Indeed the increase in exports of the petroleum sector represents nearly 58% of the increase in total export volumes in Scotland in 2017.
That naturally raises a number of questions. Firstly, where are we exporting this offshore oil to, and secondly, without this trade and given the rather unique nature of this export product, what would our trade balance be?
The chart below shows that much of the growth is driven by increasing export volumes to the Netherlands, China and South Korea
Contributions to export growth
The chart below emphasises how important exports of petroleum to China have been. These now account for over 75% of the total volume of exports from Scotland to China.
Petroleum exports to China in volume and as a proportion of total exports to China
Growth in exports to China are particularly interesting when compared to the Scottish Government Export Statistics Scotland Data which has exports to China (goods and services, not just for petroleum) at just £555m in 2016 – or around ¼ of that shown in the HMRC data.
Scotland’s trade with China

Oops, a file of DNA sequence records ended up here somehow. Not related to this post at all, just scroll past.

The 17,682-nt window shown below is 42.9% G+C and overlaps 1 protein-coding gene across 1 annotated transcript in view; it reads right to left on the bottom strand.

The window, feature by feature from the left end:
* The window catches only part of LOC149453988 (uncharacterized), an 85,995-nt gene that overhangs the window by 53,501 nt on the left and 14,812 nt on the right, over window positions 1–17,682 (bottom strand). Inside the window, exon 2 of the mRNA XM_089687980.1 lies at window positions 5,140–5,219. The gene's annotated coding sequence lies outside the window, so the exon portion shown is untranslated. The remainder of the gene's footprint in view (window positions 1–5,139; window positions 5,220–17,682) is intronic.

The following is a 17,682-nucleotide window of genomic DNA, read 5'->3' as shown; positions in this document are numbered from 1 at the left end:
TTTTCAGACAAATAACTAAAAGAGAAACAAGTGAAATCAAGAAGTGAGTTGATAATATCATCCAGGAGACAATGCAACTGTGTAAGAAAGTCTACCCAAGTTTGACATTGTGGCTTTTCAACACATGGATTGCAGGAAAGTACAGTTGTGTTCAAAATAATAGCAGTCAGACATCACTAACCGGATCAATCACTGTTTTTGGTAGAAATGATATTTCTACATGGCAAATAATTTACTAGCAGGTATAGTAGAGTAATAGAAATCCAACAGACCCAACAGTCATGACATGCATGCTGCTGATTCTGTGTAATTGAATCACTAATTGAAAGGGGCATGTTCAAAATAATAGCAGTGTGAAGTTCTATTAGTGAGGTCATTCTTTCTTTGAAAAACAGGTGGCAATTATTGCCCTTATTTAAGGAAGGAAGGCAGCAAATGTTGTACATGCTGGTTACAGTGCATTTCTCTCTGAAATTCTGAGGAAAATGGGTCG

That Scotland is ‘exporting’ so much of its offshore oil production to China will come as a surprise to many.
On the second question, we can see in the chart below how important this sector is driving Scotland’s trade surplus in goods.
In their absence, Scotland would have a trade deficit in goods.
Scotland’s international trade balance with and without Petroleum
This blog has outlined some interesting results from the recent HMRC trade data.
It is clear that on the headline measures Scotland appear to be doing well in growing its international good exports.
However, much of the growth – and in turn the trade surplus in goods – appears to be driven by where offshore petroleum and petroleum products are being landed (or apportioned to). In particular, the recent data shows a sharp increase to a small number of countries including the Netherlands and China.
The HMRC data is useful as it provides helpful information on a subset of Scotland’s export performance but we’d urge caution in reading too much into the data without a wider acknowledgment of the individual components of these ‘goods’, the importance of services exports and Scotland’s trade with rUK.